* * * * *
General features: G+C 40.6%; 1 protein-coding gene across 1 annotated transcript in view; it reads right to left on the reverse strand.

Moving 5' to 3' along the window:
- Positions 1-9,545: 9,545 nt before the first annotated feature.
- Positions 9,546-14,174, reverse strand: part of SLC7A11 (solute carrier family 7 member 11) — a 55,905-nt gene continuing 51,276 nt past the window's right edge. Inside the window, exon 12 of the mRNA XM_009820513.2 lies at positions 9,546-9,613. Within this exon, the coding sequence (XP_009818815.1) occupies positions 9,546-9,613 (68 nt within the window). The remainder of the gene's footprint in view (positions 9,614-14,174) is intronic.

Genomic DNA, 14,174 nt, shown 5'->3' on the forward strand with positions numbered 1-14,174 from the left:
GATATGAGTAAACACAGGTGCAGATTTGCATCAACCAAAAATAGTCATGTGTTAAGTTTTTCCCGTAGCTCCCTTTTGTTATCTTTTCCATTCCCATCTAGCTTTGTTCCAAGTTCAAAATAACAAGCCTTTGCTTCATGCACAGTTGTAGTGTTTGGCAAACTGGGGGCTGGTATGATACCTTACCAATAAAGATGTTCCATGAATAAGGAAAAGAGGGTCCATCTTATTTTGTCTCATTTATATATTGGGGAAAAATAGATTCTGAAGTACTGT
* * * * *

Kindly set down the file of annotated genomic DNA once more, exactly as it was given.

General features: G+C 40.6%; 1 protein-coding gene across 1 annotated transcript in view; it reads right to left on the reverse strand.

Moving 5' to 3' along the window:
- Positions 1-9,545: 9,545 nt before the first annotated feature.
- Positions 9,546-14,174, reverse strand: part of SLC7A11 (solute carrier family 7 member 11) — a 55,905-nt gene continuing 51,276 nt past the window's right edge. Inside the window, exon 12 of the mRNA XM_009820513.2 lies at positions 9,546-9,613. Within this exon, the coding sequence (XP_009818815.1) occupies positions 9,546-9,613 (68 nt within the window). The remainder of the gene's footprint in view (positions 9,614-14,174) is intronic.

Genomic DNA, 14,174 nt, shown 5'->3' on the forward strand with positions numbered 1-14,174 from the left:
GATATGAGTAAACACAGGTGCAGATTTGCATCAACCAAAAATAGTCATGTGTTAAGTTTTTCCCGTAGCTCCCTTTTGTTATCTTTTCCATTCCCATCTAGCTTTGTTCCAAGTTCAAAATAACAAGCCTTTGCTTCATGCACAGTTGTAGTGTTTGGCAAACTGGGGGCTGGTATGATACCTTACCAATAAAGATGTTCCATGAATAAGGAAAAGAGGGTCCATCTTATTTTGTCTCATTTATATATTGGGGAAAAATAGATTCTGAAGTACTGT